Can guy in Ironman 2 whip IBM in real life?

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Lessons learned


As he enters the hardware business, Ellison is looking to repeat the success he had with his last big strategy shift -- an acquisition spree that began in June 2003 with a hostile takeover bid for PeopleSoft, a maker of programs for managing human resources.

Prior to that, Ellison was known to mock advisers who recommended that he consider acquisitions, saying "we write software, we don't write checks." But he changed gears after more than a decade of unsuccessful attempts to design his own business management software, an area where Germany's SAP AG was rapidly consolidating its lead.

At the time there were few examples of successful acquisitions in the software industry, let alone hostile deals, but the purchase proved a winner, and Oracle has since spent more than $35 billion buying some five dozen software makers.


"He said it's going to get harder and harder to build on our business because we have such a large market share. When everybody else was standing on the sidelines, he went deep and he went long," said Howard Anderson, a lecturer at the MIT Sloan School of Management.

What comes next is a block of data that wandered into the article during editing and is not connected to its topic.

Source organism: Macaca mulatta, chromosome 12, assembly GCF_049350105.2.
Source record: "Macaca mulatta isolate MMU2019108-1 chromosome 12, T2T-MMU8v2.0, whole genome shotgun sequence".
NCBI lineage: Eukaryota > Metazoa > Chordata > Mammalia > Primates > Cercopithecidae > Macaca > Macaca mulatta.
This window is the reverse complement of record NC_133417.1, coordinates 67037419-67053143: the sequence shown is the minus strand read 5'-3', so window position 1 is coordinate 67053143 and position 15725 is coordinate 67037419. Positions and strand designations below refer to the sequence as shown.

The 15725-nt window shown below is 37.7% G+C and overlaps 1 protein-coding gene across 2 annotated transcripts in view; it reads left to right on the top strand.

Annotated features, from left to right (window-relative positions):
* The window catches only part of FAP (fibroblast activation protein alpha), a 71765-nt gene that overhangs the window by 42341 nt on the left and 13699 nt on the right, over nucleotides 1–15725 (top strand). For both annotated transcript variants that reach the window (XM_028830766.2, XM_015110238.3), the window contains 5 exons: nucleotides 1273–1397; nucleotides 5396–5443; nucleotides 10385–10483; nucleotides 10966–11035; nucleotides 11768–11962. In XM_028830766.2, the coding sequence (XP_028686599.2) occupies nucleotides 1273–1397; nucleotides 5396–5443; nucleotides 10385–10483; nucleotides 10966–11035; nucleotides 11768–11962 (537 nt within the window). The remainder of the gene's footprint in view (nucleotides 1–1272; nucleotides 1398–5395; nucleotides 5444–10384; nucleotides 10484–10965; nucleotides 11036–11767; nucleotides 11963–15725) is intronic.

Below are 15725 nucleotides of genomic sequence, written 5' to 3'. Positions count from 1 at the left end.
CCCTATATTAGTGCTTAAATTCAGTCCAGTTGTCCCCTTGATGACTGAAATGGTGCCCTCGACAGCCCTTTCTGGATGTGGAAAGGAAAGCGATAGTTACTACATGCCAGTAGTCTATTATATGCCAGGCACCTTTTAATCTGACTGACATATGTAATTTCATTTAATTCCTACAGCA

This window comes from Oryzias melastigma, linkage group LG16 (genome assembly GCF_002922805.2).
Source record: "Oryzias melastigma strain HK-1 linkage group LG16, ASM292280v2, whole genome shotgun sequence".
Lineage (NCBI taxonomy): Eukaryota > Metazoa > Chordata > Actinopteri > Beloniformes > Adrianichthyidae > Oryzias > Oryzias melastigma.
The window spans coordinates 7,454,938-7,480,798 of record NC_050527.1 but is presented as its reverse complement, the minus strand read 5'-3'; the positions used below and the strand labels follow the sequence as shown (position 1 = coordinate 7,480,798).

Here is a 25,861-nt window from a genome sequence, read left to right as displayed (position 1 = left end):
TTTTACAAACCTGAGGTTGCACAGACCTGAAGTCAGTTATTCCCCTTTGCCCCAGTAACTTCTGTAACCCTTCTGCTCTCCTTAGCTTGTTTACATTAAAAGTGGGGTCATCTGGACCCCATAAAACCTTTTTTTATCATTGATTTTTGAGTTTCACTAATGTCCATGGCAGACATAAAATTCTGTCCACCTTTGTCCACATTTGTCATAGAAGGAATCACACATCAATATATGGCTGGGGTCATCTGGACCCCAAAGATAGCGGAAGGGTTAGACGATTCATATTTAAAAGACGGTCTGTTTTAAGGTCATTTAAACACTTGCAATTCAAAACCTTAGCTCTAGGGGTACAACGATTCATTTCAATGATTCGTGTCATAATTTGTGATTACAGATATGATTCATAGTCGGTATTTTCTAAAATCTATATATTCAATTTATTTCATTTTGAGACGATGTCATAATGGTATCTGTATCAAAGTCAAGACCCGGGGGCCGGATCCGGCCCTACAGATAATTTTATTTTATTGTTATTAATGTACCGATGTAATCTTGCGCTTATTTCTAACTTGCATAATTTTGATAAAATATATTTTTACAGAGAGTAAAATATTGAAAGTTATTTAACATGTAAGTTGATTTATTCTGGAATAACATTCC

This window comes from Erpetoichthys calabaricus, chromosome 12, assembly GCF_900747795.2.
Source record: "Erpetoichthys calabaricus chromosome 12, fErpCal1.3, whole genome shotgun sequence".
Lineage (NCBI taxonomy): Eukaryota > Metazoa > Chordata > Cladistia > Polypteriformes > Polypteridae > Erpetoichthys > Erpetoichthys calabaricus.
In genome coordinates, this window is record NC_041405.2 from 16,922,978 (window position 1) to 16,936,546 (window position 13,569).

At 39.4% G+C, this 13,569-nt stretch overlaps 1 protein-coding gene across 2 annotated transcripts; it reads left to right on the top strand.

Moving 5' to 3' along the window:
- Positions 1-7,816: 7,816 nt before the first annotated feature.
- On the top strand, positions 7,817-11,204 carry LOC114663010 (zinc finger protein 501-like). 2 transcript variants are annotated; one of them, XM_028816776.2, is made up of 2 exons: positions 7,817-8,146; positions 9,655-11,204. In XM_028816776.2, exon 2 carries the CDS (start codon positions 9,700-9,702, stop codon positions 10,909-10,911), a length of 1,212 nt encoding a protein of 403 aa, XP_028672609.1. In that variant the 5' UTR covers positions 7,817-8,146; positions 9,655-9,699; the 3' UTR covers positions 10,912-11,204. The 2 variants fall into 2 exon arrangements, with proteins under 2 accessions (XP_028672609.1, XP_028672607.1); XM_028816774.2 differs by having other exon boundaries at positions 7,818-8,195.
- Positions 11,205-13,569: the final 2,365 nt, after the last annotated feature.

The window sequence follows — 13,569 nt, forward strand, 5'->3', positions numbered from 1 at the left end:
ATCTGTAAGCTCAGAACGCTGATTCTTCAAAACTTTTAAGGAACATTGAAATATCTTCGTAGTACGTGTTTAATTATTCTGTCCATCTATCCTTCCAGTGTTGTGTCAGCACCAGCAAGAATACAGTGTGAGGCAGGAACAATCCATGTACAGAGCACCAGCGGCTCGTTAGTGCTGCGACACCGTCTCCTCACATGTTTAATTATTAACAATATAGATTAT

Oracle quickly cuts duplicate costs and waste at a newly acquired company, boosting its margins and absorbing its technologies. Meanwhile it cross sells its vast line of business software to an acquired firm's existing customers while generating revenue from maintenance services for the programs they already use.

Shareholders have benefited. Oracle's stock price has nearly doubled since Ellison began his shopping spree, compared with a 21 percent gain in the S&P 500 Index.


Deal time

Ellison said he will expand further in hardware, adding providers of semiconductor, storage and server technologies to his list of acquisition targets. "We'll buy in all areas of our business."

He is looking for technologies he can incorporate into what Oracle is betting will be its next line of blockbuster products: gigantic appliances made up of servers, storage equipment, networking gear and software working together to handle specialized tasks.


Everything is tweaked at the factory for optimal performance in the data center. "We don't want customers making those decisions. They never quite tune it the way we would," said Oracle President Charles Phillips.

This approach traces back to Ellison's strategy for building his software business. He has spent two decades telling customers that they should buy pre-integrated software business management suites from Oracle, rather than dealing with myriad vendors. His mantra: best of breed is good for dog shows, but not software.

"Where we think we'll make our money - where we think we're able to differentiate ourselves from IBM and everybody else - is by building complete and integrated systems from silicon all the way up through the software, all prepackaged together," he said.


His first appliance was developed as engineers found that hardware bottlenecks slowed the pace at which computers could process information stored in Oracle's database software. So the company forged a deal with Hewlett-Packard to jointly develop an appliance known as the Exadata database machine, whose chief components were Oracle's database software and an HP x86 server.